A Mexican fair trade activist reflects on the past two decades of battles against neoliberalism and for a more just and equitable alternative in the Americas.
Among the many challenges the Biden Administration will have to confront after Trump ends his temper tantrum is deciding on the posture it wants to take toward big business. There will be a battle for the soul of the new president as corporate Democrats vie with progressives to influence policy in areas such as regulation and antitrust.
The initial signs are encouraging. The Biden transition just released a list of some 500 individuals who will be staffing the Agency Review Teams charged with preparing the way for a transfer of power in all parts of the executive branch.
I went through the list of affiliations and found only about 20 for large corporations. The vast majority of the people are from academia, state government, law firms, non-profits, unions, think tanks, and foundations. It is likely that some of the law firms are there to represent specific corporate interests, but the numerous representatives from progressive public interest, environmental and labor groups should serve as an effective counterweight.
In the Labor Department list there are no law firms or corporations; in their place are representatives from five different unions along with people from the National Employment Law Project and other progressive groups.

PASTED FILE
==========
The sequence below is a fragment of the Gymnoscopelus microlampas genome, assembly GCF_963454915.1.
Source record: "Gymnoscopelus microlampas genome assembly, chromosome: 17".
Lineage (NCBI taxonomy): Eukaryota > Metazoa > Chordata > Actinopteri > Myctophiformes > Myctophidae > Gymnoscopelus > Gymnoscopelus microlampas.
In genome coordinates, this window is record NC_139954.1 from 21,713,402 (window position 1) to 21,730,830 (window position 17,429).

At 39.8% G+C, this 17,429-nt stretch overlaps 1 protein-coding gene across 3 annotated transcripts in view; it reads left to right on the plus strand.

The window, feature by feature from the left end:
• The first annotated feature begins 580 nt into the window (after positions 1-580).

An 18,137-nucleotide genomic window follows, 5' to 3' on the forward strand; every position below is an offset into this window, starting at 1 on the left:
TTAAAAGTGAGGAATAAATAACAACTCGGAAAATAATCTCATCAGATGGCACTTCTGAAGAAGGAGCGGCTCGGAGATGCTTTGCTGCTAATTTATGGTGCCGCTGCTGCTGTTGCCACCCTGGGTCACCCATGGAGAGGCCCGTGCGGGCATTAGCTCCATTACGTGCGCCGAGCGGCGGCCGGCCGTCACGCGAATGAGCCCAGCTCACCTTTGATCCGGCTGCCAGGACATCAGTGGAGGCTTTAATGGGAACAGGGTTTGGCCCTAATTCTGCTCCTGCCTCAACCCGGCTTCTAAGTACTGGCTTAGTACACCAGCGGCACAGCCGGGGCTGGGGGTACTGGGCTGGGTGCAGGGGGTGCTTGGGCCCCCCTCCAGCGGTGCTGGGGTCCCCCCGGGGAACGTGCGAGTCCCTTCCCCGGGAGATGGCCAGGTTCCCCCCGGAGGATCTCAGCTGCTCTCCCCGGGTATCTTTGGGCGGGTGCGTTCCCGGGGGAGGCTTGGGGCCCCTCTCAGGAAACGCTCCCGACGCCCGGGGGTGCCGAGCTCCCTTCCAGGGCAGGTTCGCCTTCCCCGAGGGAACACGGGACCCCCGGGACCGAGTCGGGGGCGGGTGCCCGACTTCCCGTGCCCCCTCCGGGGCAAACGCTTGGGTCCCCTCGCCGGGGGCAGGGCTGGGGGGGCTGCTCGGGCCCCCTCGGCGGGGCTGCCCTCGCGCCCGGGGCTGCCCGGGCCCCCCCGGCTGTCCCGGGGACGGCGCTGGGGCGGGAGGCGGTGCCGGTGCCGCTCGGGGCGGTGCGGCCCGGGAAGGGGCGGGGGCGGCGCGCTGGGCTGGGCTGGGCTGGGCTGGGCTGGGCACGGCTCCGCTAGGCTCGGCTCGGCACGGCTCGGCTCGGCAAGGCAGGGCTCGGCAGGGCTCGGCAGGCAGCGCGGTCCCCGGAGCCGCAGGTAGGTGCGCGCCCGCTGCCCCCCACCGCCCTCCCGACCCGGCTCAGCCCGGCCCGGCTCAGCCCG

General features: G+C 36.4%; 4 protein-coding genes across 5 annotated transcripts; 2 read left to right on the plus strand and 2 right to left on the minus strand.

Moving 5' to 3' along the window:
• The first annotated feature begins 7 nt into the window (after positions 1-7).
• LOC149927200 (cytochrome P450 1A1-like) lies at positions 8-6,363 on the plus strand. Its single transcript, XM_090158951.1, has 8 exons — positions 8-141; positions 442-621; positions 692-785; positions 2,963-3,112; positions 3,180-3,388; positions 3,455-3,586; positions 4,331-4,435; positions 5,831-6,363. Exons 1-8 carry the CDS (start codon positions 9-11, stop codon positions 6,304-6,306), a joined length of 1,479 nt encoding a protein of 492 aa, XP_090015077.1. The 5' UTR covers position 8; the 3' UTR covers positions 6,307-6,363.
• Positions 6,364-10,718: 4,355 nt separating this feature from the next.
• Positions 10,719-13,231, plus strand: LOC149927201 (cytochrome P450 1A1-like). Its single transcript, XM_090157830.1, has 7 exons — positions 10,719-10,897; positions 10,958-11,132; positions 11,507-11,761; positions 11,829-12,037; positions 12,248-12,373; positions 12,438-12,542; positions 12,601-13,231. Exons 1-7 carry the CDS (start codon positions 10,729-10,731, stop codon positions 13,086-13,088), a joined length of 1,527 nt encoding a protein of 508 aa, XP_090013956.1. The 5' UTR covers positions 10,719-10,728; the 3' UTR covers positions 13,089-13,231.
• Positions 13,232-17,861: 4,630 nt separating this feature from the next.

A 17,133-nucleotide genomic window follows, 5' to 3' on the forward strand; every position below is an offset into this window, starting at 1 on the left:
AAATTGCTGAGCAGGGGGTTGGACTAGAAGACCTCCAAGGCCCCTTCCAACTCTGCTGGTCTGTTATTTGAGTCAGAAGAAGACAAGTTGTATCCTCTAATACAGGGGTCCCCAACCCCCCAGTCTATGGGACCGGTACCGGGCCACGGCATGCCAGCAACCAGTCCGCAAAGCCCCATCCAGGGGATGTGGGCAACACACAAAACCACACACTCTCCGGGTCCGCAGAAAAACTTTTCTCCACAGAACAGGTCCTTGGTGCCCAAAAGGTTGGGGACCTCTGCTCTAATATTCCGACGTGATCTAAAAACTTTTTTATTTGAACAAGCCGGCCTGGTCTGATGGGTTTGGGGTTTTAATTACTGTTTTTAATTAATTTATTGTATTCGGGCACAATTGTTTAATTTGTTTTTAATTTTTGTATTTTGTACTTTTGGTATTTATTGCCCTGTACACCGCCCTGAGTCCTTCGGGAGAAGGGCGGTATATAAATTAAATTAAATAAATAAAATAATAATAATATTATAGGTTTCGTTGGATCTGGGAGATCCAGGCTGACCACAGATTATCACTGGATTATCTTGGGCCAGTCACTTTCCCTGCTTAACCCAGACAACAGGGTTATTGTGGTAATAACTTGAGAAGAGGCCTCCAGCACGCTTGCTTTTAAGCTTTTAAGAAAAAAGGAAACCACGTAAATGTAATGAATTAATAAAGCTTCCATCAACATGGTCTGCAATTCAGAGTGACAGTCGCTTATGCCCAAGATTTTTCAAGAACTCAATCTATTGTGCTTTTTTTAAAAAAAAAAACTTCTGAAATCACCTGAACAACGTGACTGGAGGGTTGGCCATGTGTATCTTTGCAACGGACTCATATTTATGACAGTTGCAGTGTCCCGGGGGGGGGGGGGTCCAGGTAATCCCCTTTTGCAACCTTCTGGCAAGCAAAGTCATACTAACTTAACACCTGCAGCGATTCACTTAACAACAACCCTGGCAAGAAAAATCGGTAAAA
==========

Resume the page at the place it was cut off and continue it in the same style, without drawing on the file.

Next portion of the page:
What is particularly significant is the near absence of people affiliated with Wall Street banks. The Defense Department list has someone from JPMorgan Chase; Homeland Security has a representative from Capital One; and the International Development group includes someone from U.S. Bank. There is no one from Bank of America, Goldman Sachs, Citigroup, Wells Fargo or Morgan Stanley.
The Treasury Department group is led by someone from Keybank, which is based in Cleveland and ranks about 29th among U.S. banks. Fortunately, the Treasury group also includes representatives from places such as the Center for American Progress, the American Economic Liberties Project and the AFL-CIO.
Other balancing acts include the list for the Environmental Protection Agency, which includes a representative from Dell Technologies but also from Earthjustice (the lead person) and The Sierra Club.
Some of the corporations show up in surprising places. Walt Disney is represented on the Intelligence Community list. The cosmetics firm Estee Lauder has someone on the State Department list. Someone from Airbnb is in the National Security Council group.
Looking at current corporate villains, the one that stands out is Amazon.com. It shows up on two lists — the one for the State Department and the one for the Office of Management and Budget.
Lyft and Airbnb are also on the OMB list, along with some academics, a consultant, a state official and someone from Meow Wolf, a Santa Fe-based non-profit that produces immersive art experiences.
Given that OMB oversees regulatory policy, the absence of public interest, union and environmental people raises a concern. Otherwise, it appears that the Biden team is limiting corporate influence in the emerging administration. Let’s hope it stays that way.
Originally published on Dirt Diggers Digest.